University of Cambridge > > Political Ecology Group meetings > Who can afford (not) to mitigate? Agency, inequality, and additionality in agricultural carbon finance

Who can afford (not) to mitigate? Agency, inequality, and additionality in agricultural carbon finance

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If you have a question about this talk, please contact Peadar Brehony.

This seminar presentation explores the uneven geographies and political ecologies of agricultural carbon finance, understood as incipient efforts to source certified emissions reductions from mitigation activities at the landscape scale or agriculture-forest interface. In short, efforts to assemble emissions reductions in this context result in a notable convergence between longstanding concerns in the political ecology of agriculture with more recent debates about the environmental (in)justices of both climate change and its mitigation. At least since Piers Blaikie’s Political Economy of Soil Erosion in Developing Countries, for instance, political ecologists have often sought to challenge prevailing explanations for alleged soil erosion or ‘land degradation’, and particularly those which appear to rely on neo-Malthusian narratives of over-population and intransigent local persistence with ostensibly sub-optimal land management practices. Simply put, project designs for agricultural carbon finance once again bring these debates squarely to the fore, given that they must explicitly articulate an explanation for land degradation – and thus potential for enhanced carbon sequestration or other emissions reductions – in order to establish the ‘additionality’ of a proposed intervention within a given project area. With reference to preliminary results from ongoing fieldwork in East Africa, the seminar presentation seeks to nuance our understanding of additionality in such contexts by foregrounding the oft-unacknowledged or disavowed significance of growing agrarian inequalities within such project designs, as well as the politics of knowledge and expertise which underpins their formulation, development, and dissemination within the nascent mitigation-industrial complex.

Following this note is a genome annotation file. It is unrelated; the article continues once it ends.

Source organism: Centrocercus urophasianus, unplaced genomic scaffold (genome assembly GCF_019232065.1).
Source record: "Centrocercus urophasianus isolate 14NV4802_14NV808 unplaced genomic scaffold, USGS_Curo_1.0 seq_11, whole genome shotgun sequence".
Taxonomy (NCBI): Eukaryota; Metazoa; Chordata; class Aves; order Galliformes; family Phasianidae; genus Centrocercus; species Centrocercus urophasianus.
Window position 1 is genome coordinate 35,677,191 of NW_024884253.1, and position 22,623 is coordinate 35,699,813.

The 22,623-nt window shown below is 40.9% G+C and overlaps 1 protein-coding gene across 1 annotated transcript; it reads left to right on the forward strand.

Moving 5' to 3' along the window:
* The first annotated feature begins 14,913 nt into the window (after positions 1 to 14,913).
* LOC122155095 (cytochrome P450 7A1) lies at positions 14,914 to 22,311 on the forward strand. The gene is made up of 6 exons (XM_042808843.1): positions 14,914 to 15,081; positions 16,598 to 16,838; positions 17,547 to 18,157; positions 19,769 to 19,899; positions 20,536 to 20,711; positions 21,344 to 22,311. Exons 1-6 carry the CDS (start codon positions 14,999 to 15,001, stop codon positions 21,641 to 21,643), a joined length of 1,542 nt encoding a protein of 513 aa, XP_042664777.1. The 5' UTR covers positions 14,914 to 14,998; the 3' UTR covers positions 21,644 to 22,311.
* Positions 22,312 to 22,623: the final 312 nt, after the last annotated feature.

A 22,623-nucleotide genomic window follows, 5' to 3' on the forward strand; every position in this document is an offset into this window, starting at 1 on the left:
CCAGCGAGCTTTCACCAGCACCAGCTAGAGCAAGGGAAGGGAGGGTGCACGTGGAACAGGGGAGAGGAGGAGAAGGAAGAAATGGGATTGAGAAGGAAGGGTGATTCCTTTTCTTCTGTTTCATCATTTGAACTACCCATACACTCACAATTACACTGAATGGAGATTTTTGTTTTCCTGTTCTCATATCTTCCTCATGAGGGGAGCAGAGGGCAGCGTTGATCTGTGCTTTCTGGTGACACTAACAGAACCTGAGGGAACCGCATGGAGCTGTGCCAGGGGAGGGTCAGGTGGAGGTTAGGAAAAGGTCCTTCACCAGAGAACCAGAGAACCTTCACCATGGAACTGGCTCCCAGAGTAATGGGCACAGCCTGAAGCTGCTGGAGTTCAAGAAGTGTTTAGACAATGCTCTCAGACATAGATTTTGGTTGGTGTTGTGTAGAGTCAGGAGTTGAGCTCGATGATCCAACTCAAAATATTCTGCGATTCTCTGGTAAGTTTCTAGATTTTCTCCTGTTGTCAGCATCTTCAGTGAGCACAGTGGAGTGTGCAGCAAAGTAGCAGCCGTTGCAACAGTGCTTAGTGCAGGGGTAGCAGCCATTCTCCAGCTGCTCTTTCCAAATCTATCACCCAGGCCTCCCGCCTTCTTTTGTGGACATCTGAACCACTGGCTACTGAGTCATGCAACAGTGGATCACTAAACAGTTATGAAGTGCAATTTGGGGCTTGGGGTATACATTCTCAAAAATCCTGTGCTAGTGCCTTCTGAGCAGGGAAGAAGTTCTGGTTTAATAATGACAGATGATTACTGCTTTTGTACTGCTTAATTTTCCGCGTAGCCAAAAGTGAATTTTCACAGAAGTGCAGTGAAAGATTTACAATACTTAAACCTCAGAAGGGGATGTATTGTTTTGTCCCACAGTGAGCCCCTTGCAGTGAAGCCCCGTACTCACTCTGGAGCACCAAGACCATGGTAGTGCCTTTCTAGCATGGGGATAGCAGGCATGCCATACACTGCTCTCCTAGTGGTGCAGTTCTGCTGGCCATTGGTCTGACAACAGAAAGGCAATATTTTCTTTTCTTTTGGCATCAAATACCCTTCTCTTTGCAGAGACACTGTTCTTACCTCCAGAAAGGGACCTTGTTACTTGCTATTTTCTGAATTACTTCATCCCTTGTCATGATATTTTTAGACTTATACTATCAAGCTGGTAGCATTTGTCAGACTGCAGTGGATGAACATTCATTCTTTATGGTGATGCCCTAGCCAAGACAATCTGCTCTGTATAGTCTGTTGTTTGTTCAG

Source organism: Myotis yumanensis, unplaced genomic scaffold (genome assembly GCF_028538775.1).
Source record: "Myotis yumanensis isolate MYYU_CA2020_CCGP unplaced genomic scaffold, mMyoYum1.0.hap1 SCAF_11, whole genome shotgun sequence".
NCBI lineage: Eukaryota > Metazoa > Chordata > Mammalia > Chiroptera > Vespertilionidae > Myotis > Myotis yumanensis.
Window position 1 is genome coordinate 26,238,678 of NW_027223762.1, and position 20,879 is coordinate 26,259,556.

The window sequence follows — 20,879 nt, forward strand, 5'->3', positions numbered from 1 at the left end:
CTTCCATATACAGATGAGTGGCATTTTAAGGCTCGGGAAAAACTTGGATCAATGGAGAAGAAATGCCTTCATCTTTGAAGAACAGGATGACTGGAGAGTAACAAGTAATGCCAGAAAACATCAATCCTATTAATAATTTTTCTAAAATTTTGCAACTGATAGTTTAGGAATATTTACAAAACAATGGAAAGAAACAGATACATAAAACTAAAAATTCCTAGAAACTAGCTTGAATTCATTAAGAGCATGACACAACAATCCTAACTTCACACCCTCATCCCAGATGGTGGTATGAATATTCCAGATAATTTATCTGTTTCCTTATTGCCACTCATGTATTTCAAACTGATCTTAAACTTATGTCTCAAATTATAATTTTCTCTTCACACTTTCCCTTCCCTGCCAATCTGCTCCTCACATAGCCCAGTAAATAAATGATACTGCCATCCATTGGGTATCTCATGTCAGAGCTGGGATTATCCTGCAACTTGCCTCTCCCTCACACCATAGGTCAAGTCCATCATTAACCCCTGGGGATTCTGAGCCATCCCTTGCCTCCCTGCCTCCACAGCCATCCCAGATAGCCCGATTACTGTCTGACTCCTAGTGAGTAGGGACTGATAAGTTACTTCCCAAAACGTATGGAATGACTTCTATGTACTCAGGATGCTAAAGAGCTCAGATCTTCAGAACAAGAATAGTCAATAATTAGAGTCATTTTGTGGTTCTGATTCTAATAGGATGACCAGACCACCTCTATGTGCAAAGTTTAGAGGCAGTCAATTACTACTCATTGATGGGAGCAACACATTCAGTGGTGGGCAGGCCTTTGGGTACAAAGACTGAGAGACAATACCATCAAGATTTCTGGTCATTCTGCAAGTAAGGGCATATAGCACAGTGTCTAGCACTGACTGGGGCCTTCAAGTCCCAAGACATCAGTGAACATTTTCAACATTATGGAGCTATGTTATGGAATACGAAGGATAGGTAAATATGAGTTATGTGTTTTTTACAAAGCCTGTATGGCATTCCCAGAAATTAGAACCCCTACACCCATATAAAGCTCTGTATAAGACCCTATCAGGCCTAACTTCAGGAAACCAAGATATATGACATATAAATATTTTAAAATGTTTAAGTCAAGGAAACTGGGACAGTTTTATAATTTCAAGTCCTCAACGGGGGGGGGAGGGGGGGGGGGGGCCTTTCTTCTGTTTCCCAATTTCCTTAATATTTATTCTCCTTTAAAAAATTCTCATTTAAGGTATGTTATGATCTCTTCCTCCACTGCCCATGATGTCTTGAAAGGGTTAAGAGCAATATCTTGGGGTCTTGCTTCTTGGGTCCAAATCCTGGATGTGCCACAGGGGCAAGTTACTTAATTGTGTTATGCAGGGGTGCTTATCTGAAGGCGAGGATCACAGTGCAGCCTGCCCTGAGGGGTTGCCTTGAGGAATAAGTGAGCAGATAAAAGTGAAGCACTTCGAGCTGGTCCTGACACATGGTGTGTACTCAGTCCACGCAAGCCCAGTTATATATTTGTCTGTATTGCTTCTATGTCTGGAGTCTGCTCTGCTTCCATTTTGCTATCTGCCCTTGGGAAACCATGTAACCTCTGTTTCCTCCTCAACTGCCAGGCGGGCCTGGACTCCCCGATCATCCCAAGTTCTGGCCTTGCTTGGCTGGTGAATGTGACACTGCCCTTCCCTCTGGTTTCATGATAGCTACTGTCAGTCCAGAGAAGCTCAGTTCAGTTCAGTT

This talk is part of the Political Ecology Group meetings series.

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